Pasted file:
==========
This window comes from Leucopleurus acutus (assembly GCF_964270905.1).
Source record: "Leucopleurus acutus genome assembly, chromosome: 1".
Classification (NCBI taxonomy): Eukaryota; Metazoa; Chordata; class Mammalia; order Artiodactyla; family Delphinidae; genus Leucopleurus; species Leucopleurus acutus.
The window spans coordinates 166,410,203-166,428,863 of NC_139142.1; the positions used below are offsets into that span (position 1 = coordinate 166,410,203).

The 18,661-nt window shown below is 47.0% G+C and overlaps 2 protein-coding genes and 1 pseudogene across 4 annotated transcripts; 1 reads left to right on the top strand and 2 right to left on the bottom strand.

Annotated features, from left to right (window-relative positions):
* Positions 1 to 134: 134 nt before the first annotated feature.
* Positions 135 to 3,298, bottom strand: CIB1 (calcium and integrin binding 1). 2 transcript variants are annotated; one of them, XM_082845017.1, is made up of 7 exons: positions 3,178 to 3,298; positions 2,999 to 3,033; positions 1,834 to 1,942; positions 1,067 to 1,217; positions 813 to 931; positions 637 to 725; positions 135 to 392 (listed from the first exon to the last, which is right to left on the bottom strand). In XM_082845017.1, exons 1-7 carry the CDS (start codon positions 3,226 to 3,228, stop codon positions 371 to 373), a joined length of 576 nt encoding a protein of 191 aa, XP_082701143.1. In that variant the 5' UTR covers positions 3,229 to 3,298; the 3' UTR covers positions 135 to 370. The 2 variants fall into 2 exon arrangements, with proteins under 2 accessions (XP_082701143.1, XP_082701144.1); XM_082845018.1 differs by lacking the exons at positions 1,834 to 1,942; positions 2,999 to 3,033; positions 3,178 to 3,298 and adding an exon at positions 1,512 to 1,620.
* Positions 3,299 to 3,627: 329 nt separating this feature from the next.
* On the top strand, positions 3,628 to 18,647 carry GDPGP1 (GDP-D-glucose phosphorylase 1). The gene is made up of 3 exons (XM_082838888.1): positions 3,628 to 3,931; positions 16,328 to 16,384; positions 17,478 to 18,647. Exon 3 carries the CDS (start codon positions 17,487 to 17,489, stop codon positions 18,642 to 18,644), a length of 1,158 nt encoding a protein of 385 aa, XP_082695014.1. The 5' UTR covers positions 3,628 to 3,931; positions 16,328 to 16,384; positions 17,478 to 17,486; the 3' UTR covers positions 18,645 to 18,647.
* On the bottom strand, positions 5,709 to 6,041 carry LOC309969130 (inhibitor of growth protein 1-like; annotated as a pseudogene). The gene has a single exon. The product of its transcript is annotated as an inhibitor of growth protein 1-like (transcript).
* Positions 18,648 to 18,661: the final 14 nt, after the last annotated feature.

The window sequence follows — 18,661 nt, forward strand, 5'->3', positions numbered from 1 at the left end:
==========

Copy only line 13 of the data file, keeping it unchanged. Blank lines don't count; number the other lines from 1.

The window sequence follows — 18,661 nt, forward strand, 5'->3', positions numbered from 1 at the left end: